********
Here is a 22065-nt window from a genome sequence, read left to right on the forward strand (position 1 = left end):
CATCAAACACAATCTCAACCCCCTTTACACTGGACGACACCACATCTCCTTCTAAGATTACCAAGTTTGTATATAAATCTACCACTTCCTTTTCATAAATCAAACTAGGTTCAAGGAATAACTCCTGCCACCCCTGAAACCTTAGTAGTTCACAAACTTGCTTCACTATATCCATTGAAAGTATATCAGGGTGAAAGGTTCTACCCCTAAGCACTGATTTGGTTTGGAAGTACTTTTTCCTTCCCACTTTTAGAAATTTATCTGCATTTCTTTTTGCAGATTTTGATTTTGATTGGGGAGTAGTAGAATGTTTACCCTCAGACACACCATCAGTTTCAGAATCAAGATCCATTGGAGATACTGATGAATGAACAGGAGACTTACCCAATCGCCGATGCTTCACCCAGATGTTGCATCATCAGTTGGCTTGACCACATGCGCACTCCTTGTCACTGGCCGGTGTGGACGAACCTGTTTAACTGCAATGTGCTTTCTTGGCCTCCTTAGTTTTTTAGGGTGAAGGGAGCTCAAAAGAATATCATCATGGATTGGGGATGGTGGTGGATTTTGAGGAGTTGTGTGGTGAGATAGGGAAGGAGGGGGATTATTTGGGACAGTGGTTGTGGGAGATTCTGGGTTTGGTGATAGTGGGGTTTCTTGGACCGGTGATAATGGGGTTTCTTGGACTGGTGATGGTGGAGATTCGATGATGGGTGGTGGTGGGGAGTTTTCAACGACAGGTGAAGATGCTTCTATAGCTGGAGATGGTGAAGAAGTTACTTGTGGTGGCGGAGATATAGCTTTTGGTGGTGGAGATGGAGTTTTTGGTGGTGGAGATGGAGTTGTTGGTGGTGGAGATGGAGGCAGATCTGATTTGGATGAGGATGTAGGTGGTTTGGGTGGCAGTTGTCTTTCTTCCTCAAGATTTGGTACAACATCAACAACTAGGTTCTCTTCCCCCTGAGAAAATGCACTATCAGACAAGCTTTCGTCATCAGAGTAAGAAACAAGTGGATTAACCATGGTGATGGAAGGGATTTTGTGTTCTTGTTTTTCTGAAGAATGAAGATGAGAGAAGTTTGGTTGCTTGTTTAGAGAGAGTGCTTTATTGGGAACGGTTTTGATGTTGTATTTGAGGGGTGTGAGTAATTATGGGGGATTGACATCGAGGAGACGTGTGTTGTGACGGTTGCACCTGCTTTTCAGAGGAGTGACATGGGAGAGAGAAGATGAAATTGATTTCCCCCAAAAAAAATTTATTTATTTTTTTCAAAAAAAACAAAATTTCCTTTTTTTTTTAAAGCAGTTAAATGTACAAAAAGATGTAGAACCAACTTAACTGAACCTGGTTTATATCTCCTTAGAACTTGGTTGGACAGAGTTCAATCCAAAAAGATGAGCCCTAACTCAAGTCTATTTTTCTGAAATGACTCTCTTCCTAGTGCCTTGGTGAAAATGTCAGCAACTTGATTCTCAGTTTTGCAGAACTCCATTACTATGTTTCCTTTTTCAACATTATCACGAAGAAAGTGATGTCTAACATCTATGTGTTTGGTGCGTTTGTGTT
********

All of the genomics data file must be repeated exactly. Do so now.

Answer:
Here is a 22065-nt window from a genome sequence, read left to right on the forward strand (position 1 = left end):
CATCAAACACAATCTCAACCCCCTTTACACTGGACGACACCACATCTCCTTCTAAGATTACCAAGTTTGTATATAAATCTACCACTTCCTTTTCATAAATCAAACTAGGTTCAAGGAATAACTCCTGCCACCCCTGAAACCTTAGTAGTTCACAAACTTGCTTCACTATATCCATTGAAAGTATATCAGGGTGAAAGGTTCTACCCCTAAGCACTGATTTGGTTTGGAAGTACTTTTTCCTTCCCACTTTTAGAAATTTATCTGCATTTCTTTTTGCAGATTTTGATTTTGATTGGGGAGTAGTAGAATGTTTACCCTCAGACACACCATCAGTTTCAGAATCAAGATCCATTGGAGATACTGATGAATGAACAGGAGACTTACCCAATCGCCGATGCTTCACCCAGATGTTGCATCATCAGTTGGCTTGACCACATGCGCACTCCTTGTCACTGGCCGGTGTGGACGAACCTGTTTAACTGCAATGTGCTTTCTTGGCCTCCTTAGTTTTTTAGGGTGAAGGGAGCTCAAAAGAATATCATCATGGATTGGGGATGGTGGTGGATTTTGAGGAGTTGTGTGGTGAGATAGGGAAGGAGGGGGATTATTTGGGACAGTGGTTGTGGGAGATTCTGGGTTTGGTGATAGTGGGGTTTCTTGGACCGGTGATAATGGGGTTTCTTGGACTGGTGATGGTGGAGATTCGATGATGGGTGGTGGTGGGGAGTTTTCAACGACAGGTGAAGATGCTTCTATAGCTGGAGATGGTGAAGAAGTTACTTGTGGTGGCGGAGATATAGCTTTTGGTGGTGGAGATGGAGTTTTTGGTGGTGGAGATGGAGTTGTTGGTGGTGGAGATGGAGGCAGATCTGATTTGGATGAGGATGTAGGTGGTTTGGGTGGCAGTTGTCTTTCTTCCTCAAGATTTGGTACAACATCAACAACTAGGTTCTCTTCCCCCTGAGAAAATGCACTATCAGACAAGCTTTCGTCATCAGAGTAAGAAACAAGTGGATTAACCATGGTGATGGAAGGGATTTTGTGTTCTTGTTTTTCTGAAGAATGAAGATGAGAGAAGTTTGGTTGCTTGTTTAGAGAGAGTGCTTTATTGGGAACGGTTTTGATGTTGTATTTGAGGGGTGTGAGTAATTATGGGGGATTGACATCGAGGAGACGTGTGTTGTGACGGTTGCACCTGCTTTTCAGAGGAGTGACATGGGAGAGAGAAGATGAAATTGATTTCCCCCAAAAAAAATTTATTTATTTTTTTCAAAAAAAACAAAATTTCCTTTTTTTTTTAAAGCAGTTAAATGTACAAAAAGATGTAGAACCAACTTAACTGAACCTGGTTTATATCTCCTTAGAACTTGGTTGGACAGAGTTCAATCCAAAAAGATGAGCCCTAACTCAAGTCTATTTTTCTGAAATGACTCTCTTCCTAGTGCCTTGGTGAAAATGTCAGCAACTTGATTCTCAGTTTTGCAGAACTCCATTACTATGTTTCCTTTTTCAACATTATCACGAAGAAAGTGATGTCTAACATCTATGTGTTTGGTGCGTTTGTGTT